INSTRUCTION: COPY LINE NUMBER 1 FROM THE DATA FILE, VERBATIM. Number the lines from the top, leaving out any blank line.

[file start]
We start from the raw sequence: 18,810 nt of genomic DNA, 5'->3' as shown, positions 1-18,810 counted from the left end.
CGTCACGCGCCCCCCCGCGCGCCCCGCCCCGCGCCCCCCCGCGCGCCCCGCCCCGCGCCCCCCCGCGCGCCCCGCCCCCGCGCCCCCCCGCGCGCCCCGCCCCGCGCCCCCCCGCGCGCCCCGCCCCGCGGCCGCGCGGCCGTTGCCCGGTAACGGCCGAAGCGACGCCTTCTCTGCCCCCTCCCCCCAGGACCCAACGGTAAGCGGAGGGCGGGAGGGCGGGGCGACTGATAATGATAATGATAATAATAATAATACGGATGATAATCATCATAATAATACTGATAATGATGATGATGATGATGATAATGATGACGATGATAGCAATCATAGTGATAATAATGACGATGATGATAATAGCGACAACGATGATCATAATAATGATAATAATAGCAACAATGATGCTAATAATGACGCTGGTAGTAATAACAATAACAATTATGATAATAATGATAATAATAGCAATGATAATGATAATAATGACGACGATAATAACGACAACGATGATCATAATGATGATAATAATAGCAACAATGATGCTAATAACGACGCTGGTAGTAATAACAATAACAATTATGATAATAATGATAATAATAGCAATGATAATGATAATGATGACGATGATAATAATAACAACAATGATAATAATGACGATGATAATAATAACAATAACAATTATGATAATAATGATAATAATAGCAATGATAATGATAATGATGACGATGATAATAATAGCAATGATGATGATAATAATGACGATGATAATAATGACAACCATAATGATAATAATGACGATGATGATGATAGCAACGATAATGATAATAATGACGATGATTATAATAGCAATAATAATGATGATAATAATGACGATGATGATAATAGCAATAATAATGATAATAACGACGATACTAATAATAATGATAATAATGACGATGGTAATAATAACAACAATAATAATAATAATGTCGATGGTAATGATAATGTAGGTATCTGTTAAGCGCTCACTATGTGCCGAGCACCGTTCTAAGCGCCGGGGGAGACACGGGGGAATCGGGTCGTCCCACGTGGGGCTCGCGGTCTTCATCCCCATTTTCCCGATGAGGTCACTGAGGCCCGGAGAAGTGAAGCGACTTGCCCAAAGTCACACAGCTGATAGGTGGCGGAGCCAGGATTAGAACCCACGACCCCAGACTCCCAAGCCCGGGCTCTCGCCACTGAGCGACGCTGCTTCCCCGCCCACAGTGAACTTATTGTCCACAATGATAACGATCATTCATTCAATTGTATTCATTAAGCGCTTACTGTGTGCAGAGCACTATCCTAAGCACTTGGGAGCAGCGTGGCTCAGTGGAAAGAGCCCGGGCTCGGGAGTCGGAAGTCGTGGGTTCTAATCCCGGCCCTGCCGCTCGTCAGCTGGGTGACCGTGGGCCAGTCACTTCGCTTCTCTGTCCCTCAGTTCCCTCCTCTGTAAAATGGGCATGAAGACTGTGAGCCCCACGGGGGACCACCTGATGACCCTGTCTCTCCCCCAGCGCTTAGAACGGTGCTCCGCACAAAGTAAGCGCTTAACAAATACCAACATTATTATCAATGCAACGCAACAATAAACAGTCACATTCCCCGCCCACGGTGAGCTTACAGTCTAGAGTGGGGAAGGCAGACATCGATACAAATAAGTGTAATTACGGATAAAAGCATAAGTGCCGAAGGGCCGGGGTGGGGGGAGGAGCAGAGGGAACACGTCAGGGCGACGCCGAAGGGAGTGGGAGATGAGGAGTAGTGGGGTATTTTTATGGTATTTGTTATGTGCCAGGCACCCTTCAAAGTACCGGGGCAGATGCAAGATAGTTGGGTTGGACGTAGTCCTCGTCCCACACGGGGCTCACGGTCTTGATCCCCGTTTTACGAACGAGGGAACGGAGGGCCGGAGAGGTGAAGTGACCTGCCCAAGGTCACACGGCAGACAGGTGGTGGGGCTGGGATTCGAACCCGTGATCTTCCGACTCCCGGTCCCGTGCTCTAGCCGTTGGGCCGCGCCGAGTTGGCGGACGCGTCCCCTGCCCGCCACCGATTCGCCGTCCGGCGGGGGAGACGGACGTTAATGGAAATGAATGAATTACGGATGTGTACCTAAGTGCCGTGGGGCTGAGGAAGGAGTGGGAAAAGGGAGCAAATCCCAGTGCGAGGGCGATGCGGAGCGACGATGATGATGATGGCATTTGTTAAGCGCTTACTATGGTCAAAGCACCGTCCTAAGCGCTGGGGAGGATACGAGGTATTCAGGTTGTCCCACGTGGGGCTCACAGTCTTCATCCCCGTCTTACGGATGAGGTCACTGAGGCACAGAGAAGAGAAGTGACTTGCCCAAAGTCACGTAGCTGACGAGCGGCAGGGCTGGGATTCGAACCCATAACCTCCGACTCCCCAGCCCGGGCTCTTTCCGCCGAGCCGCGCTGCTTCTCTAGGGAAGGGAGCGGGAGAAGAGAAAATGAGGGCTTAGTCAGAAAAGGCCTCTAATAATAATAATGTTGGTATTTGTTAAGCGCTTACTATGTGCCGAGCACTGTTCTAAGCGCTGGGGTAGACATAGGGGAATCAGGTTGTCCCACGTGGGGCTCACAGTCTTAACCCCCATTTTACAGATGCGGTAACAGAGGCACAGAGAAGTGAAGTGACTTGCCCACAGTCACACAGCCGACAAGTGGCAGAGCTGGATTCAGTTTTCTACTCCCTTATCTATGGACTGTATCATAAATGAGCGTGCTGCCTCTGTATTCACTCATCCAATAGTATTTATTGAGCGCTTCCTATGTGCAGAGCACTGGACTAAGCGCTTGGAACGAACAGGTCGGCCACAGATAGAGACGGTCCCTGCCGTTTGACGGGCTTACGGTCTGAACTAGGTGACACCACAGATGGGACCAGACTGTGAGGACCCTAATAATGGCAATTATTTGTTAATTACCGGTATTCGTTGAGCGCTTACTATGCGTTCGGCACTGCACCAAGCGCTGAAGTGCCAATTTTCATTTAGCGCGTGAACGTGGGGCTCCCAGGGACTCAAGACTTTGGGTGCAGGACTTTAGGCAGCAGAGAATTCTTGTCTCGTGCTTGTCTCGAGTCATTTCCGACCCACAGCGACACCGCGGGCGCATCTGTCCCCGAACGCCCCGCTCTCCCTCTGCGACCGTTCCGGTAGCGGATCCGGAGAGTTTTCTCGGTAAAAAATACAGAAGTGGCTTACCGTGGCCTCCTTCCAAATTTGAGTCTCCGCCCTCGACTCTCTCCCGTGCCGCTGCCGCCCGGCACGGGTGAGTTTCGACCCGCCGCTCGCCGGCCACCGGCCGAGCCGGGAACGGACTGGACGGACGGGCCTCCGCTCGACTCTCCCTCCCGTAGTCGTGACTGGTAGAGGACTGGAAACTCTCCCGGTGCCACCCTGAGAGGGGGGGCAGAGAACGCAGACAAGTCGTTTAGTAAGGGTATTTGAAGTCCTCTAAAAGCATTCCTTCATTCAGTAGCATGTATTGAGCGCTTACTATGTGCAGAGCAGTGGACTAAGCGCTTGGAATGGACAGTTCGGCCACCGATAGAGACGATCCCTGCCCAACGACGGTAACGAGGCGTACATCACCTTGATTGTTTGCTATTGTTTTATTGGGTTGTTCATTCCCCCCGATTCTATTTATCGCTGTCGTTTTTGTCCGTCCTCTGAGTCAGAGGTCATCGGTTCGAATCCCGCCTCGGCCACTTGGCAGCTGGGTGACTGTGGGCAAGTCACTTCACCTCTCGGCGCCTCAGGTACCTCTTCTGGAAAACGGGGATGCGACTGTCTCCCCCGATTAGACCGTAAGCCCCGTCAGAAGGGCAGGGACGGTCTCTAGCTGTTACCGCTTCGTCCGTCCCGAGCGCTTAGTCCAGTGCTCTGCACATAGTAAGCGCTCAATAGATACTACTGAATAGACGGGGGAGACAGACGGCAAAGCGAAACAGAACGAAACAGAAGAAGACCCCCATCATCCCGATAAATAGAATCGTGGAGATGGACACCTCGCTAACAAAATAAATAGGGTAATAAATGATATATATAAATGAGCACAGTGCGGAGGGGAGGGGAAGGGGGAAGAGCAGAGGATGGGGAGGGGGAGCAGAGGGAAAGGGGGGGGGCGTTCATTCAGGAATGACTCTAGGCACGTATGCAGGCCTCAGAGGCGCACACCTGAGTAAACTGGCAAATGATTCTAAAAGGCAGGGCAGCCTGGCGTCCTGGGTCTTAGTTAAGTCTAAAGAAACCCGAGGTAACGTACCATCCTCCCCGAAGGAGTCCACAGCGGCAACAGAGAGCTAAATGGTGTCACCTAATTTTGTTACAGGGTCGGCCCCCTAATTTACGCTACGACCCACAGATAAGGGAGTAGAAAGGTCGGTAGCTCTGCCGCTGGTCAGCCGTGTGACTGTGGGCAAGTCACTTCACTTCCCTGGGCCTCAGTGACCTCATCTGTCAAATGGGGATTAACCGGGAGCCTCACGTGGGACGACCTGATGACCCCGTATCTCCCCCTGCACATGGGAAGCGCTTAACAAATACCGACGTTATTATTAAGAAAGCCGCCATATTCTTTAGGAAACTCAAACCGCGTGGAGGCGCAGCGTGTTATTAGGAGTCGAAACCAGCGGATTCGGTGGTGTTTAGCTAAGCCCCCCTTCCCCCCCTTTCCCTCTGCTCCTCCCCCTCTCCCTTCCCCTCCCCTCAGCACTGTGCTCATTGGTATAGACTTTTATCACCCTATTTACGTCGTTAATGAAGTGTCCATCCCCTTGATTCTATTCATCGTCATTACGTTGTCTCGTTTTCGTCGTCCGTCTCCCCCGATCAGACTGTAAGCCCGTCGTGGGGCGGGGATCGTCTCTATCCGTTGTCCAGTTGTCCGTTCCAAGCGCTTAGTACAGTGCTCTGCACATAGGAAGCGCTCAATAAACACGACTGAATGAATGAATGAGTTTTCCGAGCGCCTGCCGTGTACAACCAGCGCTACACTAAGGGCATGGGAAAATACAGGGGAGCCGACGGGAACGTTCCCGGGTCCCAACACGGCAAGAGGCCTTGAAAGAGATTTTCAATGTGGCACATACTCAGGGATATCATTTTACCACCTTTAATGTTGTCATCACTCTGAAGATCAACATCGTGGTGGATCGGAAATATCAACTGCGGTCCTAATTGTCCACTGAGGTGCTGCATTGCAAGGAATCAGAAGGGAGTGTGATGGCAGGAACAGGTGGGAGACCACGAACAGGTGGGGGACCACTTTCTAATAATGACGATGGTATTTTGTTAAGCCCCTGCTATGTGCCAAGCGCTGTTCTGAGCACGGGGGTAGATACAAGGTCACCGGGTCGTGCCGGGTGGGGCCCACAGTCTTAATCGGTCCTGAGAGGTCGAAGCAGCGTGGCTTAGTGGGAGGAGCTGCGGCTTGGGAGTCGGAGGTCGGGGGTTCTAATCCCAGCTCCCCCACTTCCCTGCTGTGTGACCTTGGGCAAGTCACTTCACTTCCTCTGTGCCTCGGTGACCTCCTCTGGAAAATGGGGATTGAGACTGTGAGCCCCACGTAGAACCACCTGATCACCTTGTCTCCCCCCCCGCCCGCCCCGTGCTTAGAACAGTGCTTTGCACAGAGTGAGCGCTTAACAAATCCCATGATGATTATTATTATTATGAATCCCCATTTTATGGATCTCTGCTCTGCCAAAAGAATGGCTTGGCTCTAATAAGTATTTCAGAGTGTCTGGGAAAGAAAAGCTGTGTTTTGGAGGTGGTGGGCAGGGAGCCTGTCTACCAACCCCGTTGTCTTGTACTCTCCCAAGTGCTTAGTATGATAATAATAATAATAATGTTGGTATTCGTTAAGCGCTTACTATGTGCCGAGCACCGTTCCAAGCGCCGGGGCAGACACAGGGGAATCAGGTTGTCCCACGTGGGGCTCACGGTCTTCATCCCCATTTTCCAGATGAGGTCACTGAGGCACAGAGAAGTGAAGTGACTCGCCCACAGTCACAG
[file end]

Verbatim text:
We start from the raw sequence: 18,810 nt of genomic DNA, 5'->3' as shown, positions 1-18,810 counted from the left end.